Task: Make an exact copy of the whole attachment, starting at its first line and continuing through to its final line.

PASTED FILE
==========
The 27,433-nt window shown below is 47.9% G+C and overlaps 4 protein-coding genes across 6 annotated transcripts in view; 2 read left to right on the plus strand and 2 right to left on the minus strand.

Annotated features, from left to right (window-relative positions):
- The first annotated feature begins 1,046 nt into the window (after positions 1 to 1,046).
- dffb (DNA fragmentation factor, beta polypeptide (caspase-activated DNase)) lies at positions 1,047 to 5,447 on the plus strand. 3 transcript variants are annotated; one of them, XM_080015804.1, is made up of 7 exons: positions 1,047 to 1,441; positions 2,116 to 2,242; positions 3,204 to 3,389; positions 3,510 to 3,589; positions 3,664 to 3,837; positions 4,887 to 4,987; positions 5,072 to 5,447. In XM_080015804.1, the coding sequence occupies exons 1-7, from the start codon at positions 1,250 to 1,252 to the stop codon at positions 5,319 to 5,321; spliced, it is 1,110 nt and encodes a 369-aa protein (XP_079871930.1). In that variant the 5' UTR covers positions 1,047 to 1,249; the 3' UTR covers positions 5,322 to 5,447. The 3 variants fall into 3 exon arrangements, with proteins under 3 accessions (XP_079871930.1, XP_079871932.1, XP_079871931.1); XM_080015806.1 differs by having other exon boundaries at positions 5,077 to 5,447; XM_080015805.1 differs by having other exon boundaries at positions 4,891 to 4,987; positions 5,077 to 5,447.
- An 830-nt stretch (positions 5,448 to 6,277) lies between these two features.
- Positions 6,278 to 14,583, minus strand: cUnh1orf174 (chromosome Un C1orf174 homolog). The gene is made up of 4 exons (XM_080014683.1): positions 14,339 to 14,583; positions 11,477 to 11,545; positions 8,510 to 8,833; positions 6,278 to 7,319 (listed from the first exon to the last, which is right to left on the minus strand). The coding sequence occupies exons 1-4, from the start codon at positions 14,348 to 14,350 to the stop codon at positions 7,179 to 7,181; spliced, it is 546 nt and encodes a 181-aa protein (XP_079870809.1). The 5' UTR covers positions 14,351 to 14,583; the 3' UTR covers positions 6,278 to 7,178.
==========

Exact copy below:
The 27,433-nt window shown below is 47.9% G+C and overlaps 4 protein-coding genes across 6 annotated transcripts in view; 2 read left to right on the plus strand and 2 right to left on the minus strand.

Annotated features, from left to right (window-relative positions):
- The first annotated feature begins 1,046 nt into the window (after positions 1 to 1,046).
- dffb (DNA fragmentation factor, beta polypeptide (caspase-activated DNase)) lies at positions 1,047 to 5,447 on the plus strand. 3 transcript variants are annotated; one of them, XM_080015804.1, is made up of 7 exons: positions 1,047 to 1,441; positions 2,116 to 2,242; positions 3,204 to 3,389; positions 3,510 to 3,589; positions 3,664 to 3,837; positions 4,887 to 4,987; positions 5,072 to 5,447. In XM_080015804.1, the coding sequence occupies exons 1-7, from the start codon at positions 1,250 to 1,252 to the stop codon at positions 5,319 to 5,321; spliced, it is 1,110 nt and encodes a 369-aa protein (XP_079871930.1). In that variant the 5' UTR covers positions 1,047 to 1,249; the 3' UTR covers positions 5,322 to 5,447. The 3 variants fall into 3 exon arrangements, with proteins under 3 accessions (XP_079871930.1, XP_079871932.1, XP_079871931.1); XM_080015806.1 differs by having other exon boundaries at positions 5,077 to 5,447; XM_080015805.1 differs by having other exon boundaries at positions 4,891 to 4,987; positions 5,077 to 5,447.
- An 830-nt stretch (positions 5,448 to 6,277) lies between these two features.
- Positions 6,278 to 14,583, minus strand: cUnh1orf174 (chromosome Un C1orf174 homolog). The gene is made up of 4 exons (XM_080014683.1): positions 14,339 to 14,583; positions 11,477 to 11,545; positions 8,510 to 8,833; positions 6,278 to 7,319 (listed from the first exon to the last, which is right to left on the minus strand). The coding sequence occupies exons 1-4, from the start codon at positions 14,348 to 14,350 to the stop codon at positions 7,179 to 7,181; spliced, it is 546 nt and encodes a 181-aa protein (XP_079870809.1). The 5' UTR covers positions 14,351 to 14,583; the 3' UTR covers positions 6,278 to 7,178.